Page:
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Ashes

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Written by Sergios Gakas — Perhaps the ongoing crisis in Greece should not have come as a surprise. At least not to those crime fiction aficionados who have come across Petros Markaris and Sergios Gakas. Both authors not only write cracking crime stories, but have provided for some years now a prescient view of Greek society on the brink of economic and social breakdown. Gakas is the more noir of the two, but both are still relatively unknown to English speakers. Hopefully that is set to change soon with more excellent translations on the way.

In the run-up to the 2004 Olympics, a crumbling old house in an upmarket district of Athens is burnt to the ground.  Three of its four occupants are killed, while the remaining victim, the once famous actress Sonia Varika, lies in hospital in a coma. Accident or arson? And, if it was arson, which one of the odd assortment of housemates was the intended victim?

Police Colonel Chronis Halkidis and landlord and part-time lawyer Simeon Piertzovanis both knew and loved Sonia. This beautiful and passionate woman had steadily descended into addiction and chaos, living mainly in her own memories – and in the memories of the men who had known her. Both men are prey to their own demons, and desperation is only a short drink or a snort of cocaine away.

Although they barely trust each other, they have to learn to work together to discover who wanted Sonia out of the way, and why. Hampered by their own lack of trust in the police and public services, coming face-to-face with corruption in all areas of public life, the two men encounter a tangled web of lies at every turn. Finally, with the help of several unconventional and loyal assistants, they are forced to take the law into their own hands.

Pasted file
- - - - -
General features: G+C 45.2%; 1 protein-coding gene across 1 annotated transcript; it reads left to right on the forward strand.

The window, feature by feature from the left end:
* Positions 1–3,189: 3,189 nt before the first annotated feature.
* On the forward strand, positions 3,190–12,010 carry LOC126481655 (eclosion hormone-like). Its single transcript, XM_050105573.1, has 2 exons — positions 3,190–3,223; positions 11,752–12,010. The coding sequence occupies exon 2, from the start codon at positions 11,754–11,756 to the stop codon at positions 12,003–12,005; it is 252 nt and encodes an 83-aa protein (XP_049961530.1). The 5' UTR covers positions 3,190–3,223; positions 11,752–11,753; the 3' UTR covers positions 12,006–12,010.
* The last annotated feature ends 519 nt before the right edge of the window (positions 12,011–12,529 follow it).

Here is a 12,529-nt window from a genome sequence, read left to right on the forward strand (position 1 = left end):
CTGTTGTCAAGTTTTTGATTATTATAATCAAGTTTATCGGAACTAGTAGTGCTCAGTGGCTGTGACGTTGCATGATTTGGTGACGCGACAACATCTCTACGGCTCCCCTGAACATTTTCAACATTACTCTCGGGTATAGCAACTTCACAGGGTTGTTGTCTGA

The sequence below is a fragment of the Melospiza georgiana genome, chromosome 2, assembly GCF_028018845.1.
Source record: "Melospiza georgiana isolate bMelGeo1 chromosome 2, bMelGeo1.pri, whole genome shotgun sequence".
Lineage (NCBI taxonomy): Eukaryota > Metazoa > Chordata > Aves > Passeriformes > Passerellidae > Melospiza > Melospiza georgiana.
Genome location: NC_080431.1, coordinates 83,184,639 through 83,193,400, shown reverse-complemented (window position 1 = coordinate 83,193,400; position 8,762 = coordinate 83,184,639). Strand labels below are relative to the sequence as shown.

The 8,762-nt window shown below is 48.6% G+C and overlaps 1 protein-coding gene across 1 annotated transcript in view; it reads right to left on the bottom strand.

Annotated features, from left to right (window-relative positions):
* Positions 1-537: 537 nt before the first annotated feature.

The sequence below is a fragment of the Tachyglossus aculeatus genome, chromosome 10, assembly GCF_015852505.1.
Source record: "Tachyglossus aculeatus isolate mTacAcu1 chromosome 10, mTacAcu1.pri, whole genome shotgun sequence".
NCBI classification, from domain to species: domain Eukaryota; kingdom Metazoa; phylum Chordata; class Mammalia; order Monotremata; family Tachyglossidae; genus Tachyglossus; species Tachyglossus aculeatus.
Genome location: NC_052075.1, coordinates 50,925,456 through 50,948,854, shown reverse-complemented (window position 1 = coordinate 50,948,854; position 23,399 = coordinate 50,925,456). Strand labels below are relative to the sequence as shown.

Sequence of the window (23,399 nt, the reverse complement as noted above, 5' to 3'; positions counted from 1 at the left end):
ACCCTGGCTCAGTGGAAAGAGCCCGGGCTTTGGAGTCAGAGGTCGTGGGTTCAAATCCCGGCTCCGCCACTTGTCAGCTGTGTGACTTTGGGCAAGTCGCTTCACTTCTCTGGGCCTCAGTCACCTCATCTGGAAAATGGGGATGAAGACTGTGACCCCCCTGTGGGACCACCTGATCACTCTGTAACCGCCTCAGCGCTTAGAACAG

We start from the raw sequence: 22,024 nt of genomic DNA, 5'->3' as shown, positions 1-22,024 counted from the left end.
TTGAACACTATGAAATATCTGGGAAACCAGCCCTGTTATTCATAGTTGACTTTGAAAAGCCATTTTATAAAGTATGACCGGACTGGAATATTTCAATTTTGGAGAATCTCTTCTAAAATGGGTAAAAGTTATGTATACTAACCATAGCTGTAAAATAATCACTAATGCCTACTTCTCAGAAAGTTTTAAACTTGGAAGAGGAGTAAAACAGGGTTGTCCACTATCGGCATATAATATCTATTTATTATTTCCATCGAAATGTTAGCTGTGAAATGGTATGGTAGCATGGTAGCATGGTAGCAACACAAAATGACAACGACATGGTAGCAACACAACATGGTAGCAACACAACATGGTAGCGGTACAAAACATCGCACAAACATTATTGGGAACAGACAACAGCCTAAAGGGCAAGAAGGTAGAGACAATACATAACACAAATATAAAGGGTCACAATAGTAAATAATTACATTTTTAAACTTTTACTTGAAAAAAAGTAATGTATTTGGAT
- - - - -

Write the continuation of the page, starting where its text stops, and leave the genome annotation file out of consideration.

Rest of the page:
What makes this novel especially intriguing is that it is by turns funny and pessimistic, a lyrical love story and a tale of conspiracy and mayhem. Resolution and redemption are always relative and seldom fully satisfactory. You cannot judge crime novels like these by Anglo-Saxon standards and it refuses to conform to genre expectations. Yet it fully delivers in terms of plot, sharp and witty dialogue, and original, rounded characters. The two main protagonists are deeply flawed, even damaged, yet the author’s compassion for their weaknesses is ever present.

It’s the secondary characters, particularly the two strong women helping the investigation along, who are most memorable and loveable. Fotini, Halkidis’ smart secretary, is a key member of the investigative team, while student Rania is initially merely Simeon’s one-night stand, but later proves that she is much more than a spoilt little rich girl and emerges fiercely protective of the older man.

Fantastic, unusual and very dark crime thriller, with an ending that will bring you close to tears.

MacLehose Press
Print/Kindle
£8.05

CFL Rating: 4 Stars

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